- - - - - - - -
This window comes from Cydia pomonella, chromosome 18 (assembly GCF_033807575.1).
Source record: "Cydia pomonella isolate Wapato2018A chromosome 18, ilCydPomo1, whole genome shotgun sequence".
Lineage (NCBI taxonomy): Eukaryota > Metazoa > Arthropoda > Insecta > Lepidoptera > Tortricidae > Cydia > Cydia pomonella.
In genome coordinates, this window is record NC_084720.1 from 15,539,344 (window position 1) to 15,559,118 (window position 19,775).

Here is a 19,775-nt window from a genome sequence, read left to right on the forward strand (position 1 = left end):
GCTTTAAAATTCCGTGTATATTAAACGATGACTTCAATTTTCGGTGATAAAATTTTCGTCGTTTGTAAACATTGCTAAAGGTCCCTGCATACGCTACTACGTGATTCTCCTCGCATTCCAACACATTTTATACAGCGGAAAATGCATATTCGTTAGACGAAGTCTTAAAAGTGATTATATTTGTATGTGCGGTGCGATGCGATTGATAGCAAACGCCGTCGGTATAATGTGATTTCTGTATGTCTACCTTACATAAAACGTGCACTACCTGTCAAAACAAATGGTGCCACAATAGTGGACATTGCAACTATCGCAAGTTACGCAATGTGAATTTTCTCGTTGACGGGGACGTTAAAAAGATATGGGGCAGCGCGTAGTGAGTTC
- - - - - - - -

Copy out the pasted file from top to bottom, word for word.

This window comes from Cydia pomonella, chromosome 18 (assembly GCF_033807575.1).
Source record: "Cydia pomonella isolate Wapato2018A chromosome 18, ilCydPomo1, whole genome shotgun sequence".
Lineage (NCBI taxonomy): Eukaryota > Metazoa > Arthropoda > Insecta > Lepidoptera > Tortricidae > Cydia > Cydia pomonella.
In genome coordinates, this window is record NC_084720.1 from 15,539,344 (window position 1) to 15,559,118 (window position 19,775).

Here is a 19,775-nt window from a genome sequence, read left to right on the forward strand (position 1 = left end):
GCTTTAAAATTCCGTGTATATTAAACGATGACTTCAATTTTCGGTGATAAAATTTTCGTCGTTTGTAAACATTGCTAAAGGTCCCTGCATACGCTACTACGTGATTCTCCTCGCATTCCAACACATTTTATACAGCGGAAAATGCATATTCGTTAGACGAAGTCTTAAAAGTGATTATATTTGTATGTGCGGTGCGATGCGATTGATAGCAAACGCCGTCGGTATAATGTGATTTCTGTATGTCTACCTTACATAAAACGTGCACTACCTGTCAAAACAAATGGTGCCACAATAGTGGACATTGCAACTATCGCAAGTTACGCAATGTGAATTTTCTCGTTGACGGGGACGTTAAAAAGATATGGGGCAGCGCGTAGTGAGTTC